Where School Money’s Needed, Where It Goes
My husband and I have begun repairs on our house. We have wanted to do them for years but have held off because we didn’t have the funds. We had to prioritize our spending and budget our money until we could afford it. This is not a new concept. It’s one our parents used. But it seems to be foreign to many here in Southern California.
Take our school districts, for instance. One local school district recently cut several elementary classroom programs and threatened to increase the 20-to-1 classroom ratio because it didn’t have the budget for such essentials. At the same time, however, it began building two new and expensive aquatic complexes. More and more school districts are paying for the goodies first, knowing that taxpayers will always spend money for their children’s basic education when push comes to shove later.
That’s probably one of the reasons we are faced with more than $10 billion in bond measures this election. With only a 55% majority needed (thanks to Proposition 39), many of these bonds will now pass. And all of us will pay the bill. Before you vote on these bond issues, I urge you to check out district spending records. Look at their budgets and see where they’ve chosen to put their funds. You may be surprised. Like all of us, local governments need to prioritize spending of their limited funds instead of always looking for someone else to pick up the tab.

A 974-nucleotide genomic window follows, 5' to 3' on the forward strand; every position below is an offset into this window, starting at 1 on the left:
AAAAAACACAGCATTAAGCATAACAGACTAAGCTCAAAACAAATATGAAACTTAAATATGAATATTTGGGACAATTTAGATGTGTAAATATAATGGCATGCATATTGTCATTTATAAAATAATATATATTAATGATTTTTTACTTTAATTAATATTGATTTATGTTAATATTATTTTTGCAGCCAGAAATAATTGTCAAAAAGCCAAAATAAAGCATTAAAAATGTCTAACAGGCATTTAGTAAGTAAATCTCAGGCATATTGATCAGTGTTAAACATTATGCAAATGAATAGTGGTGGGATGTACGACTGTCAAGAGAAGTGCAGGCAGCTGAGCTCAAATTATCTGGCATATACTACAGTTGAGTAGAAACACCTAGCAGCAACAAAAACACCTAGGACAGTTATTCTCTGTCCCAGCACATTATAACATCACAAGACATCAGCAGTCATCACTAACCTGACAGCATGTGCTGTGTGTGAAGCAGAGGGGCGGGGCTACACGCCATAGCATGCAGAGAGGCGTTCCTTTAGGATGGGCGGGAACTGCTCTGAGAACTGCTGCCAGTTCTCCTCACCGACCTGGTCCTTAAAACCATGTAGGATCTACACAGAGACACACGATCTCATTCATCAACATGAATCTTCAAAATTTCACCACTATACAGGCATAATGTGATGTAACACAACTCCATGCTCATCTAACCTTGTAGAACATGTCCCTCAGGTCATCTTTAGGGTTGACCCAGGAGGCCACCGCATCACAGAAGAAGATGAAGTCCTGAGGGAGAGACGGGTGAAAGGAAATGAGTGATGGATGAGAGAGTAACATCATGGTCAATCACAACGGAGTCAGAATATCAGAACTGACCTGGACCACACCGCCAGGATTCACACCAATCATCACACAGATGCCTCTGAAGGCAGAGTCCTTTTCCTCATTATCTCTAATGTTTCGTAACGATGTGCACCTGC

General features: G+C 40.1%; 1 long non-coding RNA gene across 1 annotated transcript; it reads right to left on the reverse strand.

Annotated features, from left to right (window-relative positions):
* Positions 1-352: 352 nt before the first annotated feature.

There is no question, no denial, no hesitancy: Orange County school buildings need repair and maintenance desperately. More than a third of our K-12 schools are already in line for Proposition 47 funds, money earmarked to complete projects affecting the health and safety of our children. There is no reasonable, legitimate excuse for not approving Proposition 47 on Nov. 5. We owe our children clean and safe places to learn and, at this moment, about 200,000 of them are being denied that right.
As your elected county superintendent of schools, it is my responsibility to keep you informed on the status of public education in Orange County. Recent test scores show that our children are performing among the best in California and across the nation. Our instructional program is world-class, but many of our school buildings need restoration. We cannot expect our children to profit from a first-class education in third-class buildings.
Proposition 47 is not only good, responsible stewardship, but it’s good business too. As voters in a donor county, we know all too well that we have many more opportunities to give than to receive. With our help, Proposition 47 can return to Orange County school districts and higher education campuses $600 million, creating jobs and good will, clean classrooms and safer environment for all of us.
Children are counting on us to do what’s right. Vote yes on Proposition 47.
William M. Habermehl
Superintendent of Schools
Re “Education Standards Threatened,” Sept. 25:
Public educators have demanded, and received, ever more money for decades, always promising us that more money would somehow improve things. It never does. There is no correlation between spending and educational achievement. Yet the powerful unions in control of our children’s educational future continue to lie to our faces and fail to teach our children even the basics.
Nobel laureate and teacher Milton Friedman campaigns tirelessly for educational reform, especially vouchers. Said Friedman, “Public education is a socialist monopoly.” It is time to overhaul education. It is time to eliminate tenure, moderate the profound imbalance in teachers’ salaries (the highest paid teachers earn three times as much as starters), eliminate the extreme leftist bias in education and give parents real choice by way of vouchers.